Taxation of 401K Investment Income

I wish to run my own investment fund for my Solo 401K. I did not like the limitations etc. of using an existing mutual fund, etc. And I have investment experience, etc.
I've formed a Corporation, deposited contributions into it, and now need to file a return, I am curious how the income is treated as all income is tax deferred, but I'm not sure how it should appear on the 1120.
Also, was using a Corporation entity the smartest approach? Should I have formed a Trust? The problem there I thought was you'd have to file a 1041 each year and send out K1s...but again all income is tax deferred until withdrawn from the 401K so that didn't seem to be the right vehicle to use.
Thanks in advance for your advice. Also, I have extensive Tax experience...just not here so if you could point me in the direction of the right IRS sections, etc. or any links I would also appreciate it.
Alta Investments
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Bzzzzzzzzzzzzzzzzt.
Game over.
401 Qualified pension, profit-sharing, and stock bonus plans. (a) Requirements for qualification. A trust created or organized in the United States...... (1) if contributions are made to the trust by....... (2) if under the trust instrument it is......... (3) if the plan of which such trust is a part.......
You most likely have a full taxable distribution if there were any rollover/transfer money, and anything you thought you were contributing to a pension was nothing more than you putting money into a corporation you also own.
You most likely have violated dozens of pension laws (or maybe none at all because you don't have a pension).
Anything you thought you were defering isn't defered for tax purposes.

Ummmm............no.
You should have talked to an attorney - first.
You need to talk to an attorney - N O W - like by 8:30 Monday morning.
Preferably one that has extensive knowlege in pension laws.
A pension "trust" doesn't file a 1041.
Look, there are dozens of companies that set these up for you, get the IRS approval for the plan, prepare the legal documents, and will keep them current for a reasonable fee. You can still make all the investment decisions and direct the investment of the plan assets according to the plan and the tax code.
This is NOT a do it yourself business. Get the paid help you need.

So you should know not to delve into areas without doing the research first.
--
Paul Thomas, CPA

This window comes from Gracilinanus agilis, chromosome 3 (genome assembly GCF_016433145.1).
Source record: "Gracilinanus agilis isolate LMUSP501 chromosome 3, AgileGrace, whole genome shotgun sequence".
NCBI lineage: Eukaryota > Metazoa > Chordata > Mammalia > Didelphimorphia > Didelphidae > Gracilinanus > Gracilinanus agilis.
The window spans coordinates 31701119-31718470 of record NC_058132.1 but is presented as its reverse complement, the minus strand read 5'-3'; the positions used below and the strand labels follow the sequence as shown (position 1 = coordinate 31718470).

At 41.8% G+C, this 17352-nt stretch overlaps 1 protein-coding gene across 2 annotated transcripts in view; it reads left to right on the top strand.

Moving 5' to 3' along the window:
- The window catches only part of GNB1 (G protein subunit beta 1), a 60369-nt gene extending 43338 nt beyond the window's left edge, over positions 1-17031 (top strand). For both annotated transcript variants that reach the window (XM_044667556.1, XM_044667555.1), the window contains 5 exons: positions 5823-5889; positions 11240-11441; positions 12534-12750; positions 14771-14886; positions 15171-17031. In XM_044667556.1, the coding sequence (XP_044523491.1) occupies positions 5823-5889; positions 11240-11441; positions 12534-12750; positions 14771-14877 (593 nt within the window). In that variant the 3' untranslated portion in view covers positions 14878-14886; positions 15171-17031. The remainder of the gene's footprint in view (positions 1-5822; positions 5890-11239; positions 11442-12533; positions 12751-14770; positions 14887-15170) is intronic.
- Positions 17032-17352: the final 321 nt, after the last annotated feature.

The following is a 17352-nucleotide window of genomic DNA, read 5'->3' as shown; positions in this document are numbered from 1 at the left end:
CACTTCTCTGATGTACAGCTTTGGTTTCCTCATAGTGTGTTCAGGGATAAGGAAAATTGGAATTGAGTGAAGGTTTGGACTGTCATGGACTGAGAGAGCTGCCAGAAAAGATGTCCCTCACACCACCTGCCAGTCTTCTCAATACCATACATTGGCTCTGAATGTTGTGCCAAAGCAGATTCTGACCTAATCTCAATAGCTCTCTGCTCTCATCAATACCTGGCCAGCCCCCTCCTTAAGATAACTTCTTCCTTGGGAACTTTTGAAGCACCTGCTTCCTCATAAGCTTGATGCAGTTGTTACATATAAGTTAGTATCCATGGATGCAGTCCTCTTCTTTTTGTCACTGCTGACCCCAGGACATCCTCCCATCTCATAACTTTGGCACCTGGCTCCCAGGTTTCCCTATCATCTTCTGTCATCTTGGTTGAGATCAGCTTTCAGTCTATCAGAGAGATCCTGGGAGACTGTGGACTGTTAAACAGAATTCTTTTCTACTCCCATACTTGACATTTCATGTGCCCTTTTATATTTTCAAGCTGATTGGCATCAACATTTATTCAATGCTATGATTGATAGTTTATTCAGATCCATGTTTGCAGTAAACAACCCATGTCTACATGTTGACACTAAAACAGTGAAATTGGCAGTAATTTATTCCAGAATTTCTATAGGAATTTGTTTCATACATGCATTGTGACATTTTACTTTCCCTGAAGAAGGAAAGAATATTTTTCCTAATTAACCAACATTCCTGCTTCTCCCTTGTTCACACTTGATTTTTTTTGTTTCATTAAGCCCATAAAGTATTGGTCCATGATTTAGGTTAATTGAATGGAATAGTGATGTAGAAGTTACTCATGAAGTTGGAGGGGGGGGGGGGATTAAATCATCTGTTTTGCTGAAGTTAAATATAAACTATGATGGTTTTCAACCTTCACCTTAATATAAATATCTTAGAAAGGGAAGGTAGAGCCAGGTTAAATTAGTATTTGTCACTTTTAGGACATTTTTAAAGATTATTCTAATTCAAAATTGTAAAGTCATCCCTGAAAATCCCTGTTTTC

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wrote:

OK, so you create a trust... What tax return does the trust file if not a 1041?
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You don't create a "trust", as in a 1041 filing "trust".
You create a qualified *plan* (emphasis in "qualified"), and you hold the assets in "trust".
Qualified plans file Form 5500 in most cases (certain Plans do not need to file).
You probably do not have a qualified plan, and you probably didn't get it approved by the IRS.
It is quite obvious by now that you don't have a clue as to what you are doing.
Again, this is not a game to play by yourself.
There are probably people in your community (or the next biggest community down the road) that specialize in qualified plans. Find them and get help. You currently have a mess, and I doubt you can fix it by yourself.
--
Paul Thomas, CPA
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wrote:

Thank you for the information. Actually, I did create a plan, a 401K Solo plan. And no, I did not transfer the assets to a Corporation, sorry what I was trying to find out is if I could, as I have an unused Nevada Corp that I was considering transferring the Assets into, but as you've remined me, I can't do that.
I did all of the paperwork (Created a Trust Agreement, and Adoption of Plan), but wondered if I had any further tax return info that needed to be filed. Under 401K Solo, I've read where we are not required to file form 5500 unless assets exceed $100,000, Is that correct? It is only me I have no employees, I file a Schedule C for my business on my 1040.
Thanks again for your input.
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